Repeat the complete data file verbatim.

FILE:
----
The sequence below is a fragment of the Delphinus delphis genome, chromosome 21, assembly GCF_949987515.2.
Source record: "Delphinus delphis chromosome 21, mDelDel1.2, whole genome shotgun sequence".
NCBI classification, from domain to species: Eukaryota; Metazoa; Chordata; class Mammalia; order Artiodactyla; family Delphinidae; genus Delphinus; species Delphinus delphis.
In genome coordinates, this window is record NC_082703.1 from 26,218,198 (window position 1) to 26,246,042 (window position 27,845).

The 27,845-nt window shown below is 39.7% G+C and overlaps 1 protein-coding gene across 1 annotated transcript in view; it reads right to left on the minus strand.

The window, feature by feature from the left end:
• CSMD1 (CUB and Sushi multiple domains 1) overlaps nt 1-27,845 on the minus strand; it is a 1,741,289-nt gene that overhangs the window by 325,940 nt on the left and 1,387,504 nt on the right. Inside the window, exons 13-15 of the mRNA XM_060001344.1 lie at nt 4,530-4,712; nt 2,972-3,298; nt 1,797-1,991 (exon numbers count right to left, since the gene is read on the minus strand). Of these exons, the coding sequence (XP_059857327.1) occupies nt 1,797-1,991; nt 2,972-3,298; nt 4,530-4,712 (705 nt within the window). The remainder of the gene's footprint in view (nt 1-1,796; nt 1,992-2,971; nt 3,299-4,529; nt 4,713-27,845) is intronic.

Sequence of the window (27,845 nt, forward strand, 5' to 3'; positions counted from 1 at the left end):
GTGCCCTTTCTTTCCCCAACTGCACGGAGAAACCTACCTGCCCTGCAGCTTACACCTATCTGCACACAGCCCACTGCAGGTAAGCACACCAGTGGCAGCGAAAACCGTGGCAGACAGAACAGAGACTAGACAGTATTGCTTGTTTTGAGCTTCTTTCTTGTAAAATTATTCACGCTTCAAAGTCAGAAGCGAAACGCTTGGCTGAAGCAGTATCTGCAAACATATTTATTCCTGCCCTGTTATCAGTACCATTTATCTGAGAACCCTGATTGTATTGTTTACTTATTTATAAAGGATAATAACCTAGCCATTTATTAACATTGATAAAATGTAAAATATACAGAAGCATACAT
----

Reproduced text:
The sequence below is a fragment of the Delphinus delphis genome, chromosome 21, assembly GCF_949987515.2.
Source record: "Delphinus delphis chromosome 21, mDelDel1.2, whole genome shotgun sequence".
NCBI classification, from domain to species: Eukaryota; Metazoa; Chordata; class Mammalia; order Artiodactyla; family Delphinidae; genus Delphinus; species Delphinus delphis.
In genome coordinates, this window is record NC_082703.1 from 26,218,198 (window position 1) to 26,246,042 (window position 27,845).

The 27,845-nt window shown below is 39.7% G+C and overlaps 1 protein-coding gene across 1 annotated transcript in view; it reads right to left on the minus strand.

The window, feature by feature from the left end:
• CSMD1 (CUB and Sushi multiple domains 1) overlaps nt 1-27,845 on the minus strand; it is a 1,741,289-nt gene that overhangs the window by 325,940 nt on the left and 1,387,504 nt on the right. Inside the window, exons 13-15 of the mRNA XM_060001344.1 lie at nt 4,530-4,712; nt 2,972-3,298; nt 1,797-1,991 (exon numbers count right to left, since the gene is read on the minus strand). Of these exons, the coding sequence (XP_059857327.1) occupies nt 1,797-1,991; nt 2,972-3,298; nt 4,530-4,712 (705 nt within the window). The remainder of the gene's footprint in view (nt 1-1,796; nt 1,992-2,971; nt 3,299-4,529; nt 4,713-27,845) is intronic.

Sequence of the window (27,845 nt, forward strand, 5' to 3'; positions counted from 1 at the left end):
GTGCCCTTTCTTTCCCCAACTGCACGGAGAAACCTACCTGCCCTGCAGCTTACACCTATCTGCACACAGCCCACTGCAGGTAAGCACACCAGTGGCAGCGAAAACCGTGGCAGACAGAACAGAGACTAGACAGTATTGCTTGTTTTGAGCTTCTTTCTTGTAAAATTATTCACGCTTCAAAGTCAGAAGCGAAACGCTTGGCTGAAGCAGTATCTGCAAACATATTTATTCCTGCCCTGTTATCAGTACCATTTATCTGAGAACCCTGATTGTATTGTTTACTTATTTATAAAGGATAATAACCTAGCCATTTATTAACATTGATAAAATGTAAAATATACAGAAGCATACAT